3:11 - Clearly no one is justified before God by the law, because, "The righteous will live by faith."
Comments: Sha'ul now states emphatically that “no one is justified before God by the law,” a statement that can only mean that “no one is justified before God by submission to a man-made ceremony as postulated by the prevailing halakhah of the 1st century Judaisms.” Alternately, Sha'ul’s statement is a teaching against any mistaken notions that the Torah in and of itself automatically granted covenant status to the individual participant. Again Paul uses a conjunction “because,” Greek, hotee as a clarifier to further the truth that would-be covenant members do not walk into Torah submission to gain covenant status, rather, submission to God’s Torah is proof of a commitment already made on the part of an existing covenant member: “…because, the righteous will live by faith.”
3:12 - The law is not based on faith; on the contrary, "The man who does these things will live by them."
Comments: The quote is from Leviticus 18:5, a verse that Sha'ul will eventually go on to use again in Romans 10:5 in a similar discussion about covenant membership. The context of the passage in Leviticus warrants careful study:
1 The LORD said to Moses, 2 "Speak to the Israelites and say to them: 'I am the LORD your God. 3 You must not do as they do in Egypt, where you used to live, and you must not do as they do in the land of Canaan, where I am bringing you. Do not follow their practices. 4 You must obey my laws and be careful to follow my decrees. I am the LORD your God. 5 Keep my decrees and laws, for the man who obeys them will live by them. I am the LORD. (Emphasis, mine)
Here the writer, Moshe, describes the lifestyle of an existing covenant member as characterized by obeying the laws spelled out by the Torah. Paul refers to such a position as “clearly” described in the previous verse. In other words, Paul expects his readers and opponents alike to come to the same conclusion as he: genuine Torah submission does not precede genuine faith; genuine Torah submission is the natural, expected result of genuine faith. Stated another way: genuine and lasting obedience flows from the heart that has been circumcised by the Spirit of God himself. The order of procession is vitally important for Paul’s argument: faith comes first; obedience follows faith. Such a processional order is also implied in the historical order to which the covenants in question were given: the Avrahamic Covenant, typified by faith, preceded the Moshaic Covenant, typified by obedience. By comparison, the Influencers had the sequence reversed, suggesting that faith came as a result of following after the teachings of Torah, as indicated by their preoccupation with the ritual of circumcision.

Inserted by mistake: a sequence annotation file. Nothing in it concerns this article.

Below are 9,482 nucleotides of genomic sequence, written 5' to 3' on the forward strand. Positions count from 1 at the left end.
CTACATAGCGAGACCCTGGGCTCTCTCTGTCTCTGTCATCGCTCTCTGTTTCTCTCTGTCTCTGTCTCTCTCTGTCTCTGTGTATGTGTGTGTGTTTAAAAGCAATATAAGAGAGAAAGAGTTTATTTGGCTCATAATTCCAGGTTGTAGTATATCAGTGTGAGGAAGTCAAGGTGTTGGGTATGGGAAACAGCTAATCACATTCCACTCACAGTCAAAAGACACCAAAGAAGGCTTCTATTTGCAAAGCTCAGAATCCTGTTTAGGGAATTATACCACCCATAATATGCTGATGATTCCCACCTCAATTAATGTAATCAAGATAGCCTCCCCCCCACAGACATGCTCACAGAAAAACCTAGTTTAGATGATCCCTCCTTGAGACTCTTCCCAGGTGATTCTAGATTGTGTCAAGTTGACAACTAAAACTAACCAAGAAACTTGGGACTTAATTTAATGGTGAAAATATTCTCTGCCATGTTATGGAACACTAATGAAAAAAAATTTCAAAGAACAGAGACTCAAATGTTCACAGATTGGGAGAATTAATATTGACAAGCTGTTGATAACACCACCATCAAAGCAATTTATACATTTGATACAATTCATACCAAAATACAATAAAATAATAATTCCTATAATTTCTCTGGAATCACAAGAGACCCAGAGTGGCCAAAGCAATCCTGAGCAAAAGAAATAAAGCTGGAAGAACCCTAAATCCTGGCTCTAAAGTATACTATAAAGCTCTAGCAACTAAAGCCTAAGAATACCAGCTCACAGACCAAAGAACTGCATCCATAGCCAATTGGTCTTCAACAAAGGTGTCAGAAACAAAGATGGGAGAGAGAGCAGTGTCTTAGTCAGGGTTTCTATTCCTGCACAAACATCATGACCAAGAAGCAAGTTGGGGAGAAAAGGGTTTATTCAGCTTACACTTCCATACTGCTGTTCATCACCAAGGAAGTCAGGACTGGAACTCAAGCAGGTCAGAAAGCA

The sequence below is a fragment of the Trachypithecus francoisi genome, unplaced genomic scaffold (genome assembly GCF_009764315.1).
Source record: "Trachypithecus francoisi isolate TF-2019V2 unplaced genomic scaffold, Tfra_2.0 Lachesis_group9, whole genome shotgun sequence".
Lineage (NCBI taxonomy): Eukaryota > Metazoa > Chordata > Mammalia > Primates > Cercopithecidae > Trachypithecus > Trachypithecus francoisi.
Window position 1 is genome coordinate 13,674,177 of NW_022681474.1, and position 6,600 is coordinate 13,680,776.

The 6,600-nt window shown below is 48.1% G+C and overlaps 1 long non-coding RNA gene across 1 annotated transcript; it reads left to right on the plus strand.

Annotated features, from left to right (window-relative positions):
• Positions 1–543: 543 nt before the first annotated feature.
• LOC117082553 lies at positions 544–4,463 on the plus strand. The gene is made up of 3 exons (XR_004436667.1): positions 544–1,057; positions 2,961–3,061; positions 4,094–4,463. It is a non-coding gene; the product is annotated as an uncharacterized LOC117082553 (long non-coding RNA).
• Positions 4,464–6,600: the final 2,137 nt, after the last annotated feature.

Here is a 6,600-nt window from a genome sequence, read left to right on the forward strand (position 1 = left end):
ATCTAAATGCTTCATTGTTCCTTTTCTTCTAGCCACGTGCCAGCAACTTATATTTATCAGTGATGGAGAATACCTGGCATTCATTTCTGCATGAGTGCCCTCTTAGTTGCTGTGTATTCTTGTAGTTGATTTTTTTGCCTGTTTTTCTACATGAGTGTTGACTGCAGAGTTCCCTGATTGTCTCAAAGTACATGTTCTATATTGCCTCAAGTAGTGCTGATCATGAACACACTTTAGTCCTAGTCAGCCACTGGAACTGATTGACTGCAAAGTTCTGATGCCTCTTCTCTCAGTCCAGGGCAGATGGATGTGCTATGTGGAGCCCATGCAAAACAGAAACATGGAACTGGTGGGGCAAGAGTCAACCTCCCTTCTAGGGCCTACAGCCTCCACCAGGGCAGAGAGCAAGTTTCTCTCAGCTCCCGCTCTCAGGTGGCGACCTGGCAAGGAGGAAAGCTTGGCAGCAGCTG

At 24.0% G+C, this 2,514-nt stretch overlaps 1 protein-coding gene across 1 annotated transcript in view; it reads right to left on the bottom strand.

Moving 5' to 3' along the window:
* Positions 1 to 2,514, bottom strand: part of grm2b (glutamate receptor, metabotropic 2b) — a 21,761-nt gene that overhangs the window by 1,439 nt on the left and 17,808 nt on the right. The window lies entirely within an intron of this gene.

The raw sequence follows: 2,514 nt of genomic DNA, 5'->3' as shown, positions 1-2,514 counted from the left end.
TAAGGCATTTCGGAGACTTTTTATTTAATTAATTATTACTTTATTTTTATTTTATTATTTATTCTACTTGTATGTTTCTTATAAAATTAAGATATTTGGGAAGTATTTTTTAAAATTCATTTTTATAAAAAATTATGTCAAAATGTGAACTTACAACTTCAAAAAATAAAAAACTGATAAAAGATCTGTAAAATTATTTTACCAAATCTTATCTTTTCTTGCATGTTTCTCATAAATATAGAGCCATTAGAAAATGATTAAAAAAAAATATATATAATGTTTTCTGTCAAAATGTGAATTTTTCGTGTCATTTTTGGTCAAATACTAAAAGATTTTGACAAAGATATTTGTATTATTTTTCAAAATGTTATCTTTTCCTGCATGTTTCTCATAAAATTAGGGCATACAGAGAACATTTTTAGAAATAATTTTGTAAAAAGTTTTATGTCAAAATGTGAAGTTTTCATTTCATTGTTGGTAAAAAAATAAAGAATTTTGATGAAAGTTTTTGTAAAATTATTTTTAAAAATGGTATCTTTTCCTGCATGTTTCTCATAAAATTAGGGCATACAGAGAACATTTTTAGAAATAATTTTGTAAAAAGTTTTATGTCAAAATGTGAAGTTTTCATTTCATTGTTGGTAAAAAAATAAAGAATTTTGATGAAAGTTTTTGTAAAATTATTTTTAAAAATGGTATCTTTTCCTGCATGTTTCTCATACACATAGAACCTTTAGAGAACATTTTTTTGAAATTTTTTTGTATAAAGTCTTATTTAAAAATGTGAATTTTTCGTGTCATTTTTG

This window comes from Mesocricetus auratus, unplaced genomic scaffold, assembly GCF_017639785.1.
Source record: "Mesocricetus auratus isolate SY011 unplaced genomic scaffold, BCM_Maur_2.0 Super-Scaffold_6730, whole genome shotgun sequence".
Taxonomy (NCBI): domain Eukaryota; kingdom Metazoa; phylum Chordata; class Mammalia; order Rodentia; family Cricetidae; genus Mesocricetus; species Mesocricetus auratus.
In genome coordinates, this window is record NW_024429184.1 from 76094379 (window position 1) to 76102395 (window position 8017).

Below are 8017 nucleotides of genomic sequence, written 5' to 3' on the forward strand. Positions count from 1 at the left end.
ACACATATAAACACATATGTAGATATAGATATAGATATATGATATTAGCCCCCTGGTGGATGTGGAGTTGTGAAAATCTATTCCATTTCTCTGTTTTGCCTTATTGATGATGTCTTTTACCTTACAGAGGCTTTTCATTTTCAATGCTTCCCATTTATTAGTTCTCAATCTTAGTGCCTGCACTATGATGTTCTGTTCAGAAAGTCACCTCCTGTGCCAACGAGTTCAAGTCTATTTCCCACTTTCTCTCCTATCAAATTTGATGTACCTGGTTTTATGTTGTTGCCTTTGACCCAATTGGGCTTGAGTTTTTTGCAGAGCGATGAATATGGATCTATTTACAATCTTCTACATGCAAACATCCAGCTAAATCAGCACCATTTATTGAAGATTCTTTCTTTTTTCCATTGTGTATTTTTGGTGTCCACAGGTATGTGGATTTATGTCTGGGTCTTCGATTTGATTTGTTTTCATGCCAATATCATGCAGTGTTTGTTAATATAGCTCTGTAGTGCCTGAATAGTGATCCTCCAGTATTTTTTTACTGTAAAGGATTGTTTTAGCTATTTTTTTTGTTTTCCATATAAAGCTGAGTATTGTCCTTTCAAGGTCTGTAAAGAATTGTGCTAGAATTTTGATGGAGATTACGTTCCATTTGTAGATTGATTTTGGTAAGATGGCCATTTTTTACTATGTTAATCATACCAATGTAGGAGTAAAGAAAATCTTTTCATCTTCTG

A condition agreed upon by corporate Isra'el herself at the inauguration of the Covenant on Mount Sinai, as recorded by Moshe in Exodus 19:7, 8.
 See Deuteronomy 18:15-19, which was understood in Yeshua’s day to be referring to “The Prophet,” namely, Prophet Messiah, as evidenced by the people’s reaction in John 7:40-42. The 1st century Judaisms also inferred and anticipated the coming of a Righteous One from numerous passages lifted from the Major and Minor Prophets.
 Romans 11:19-22.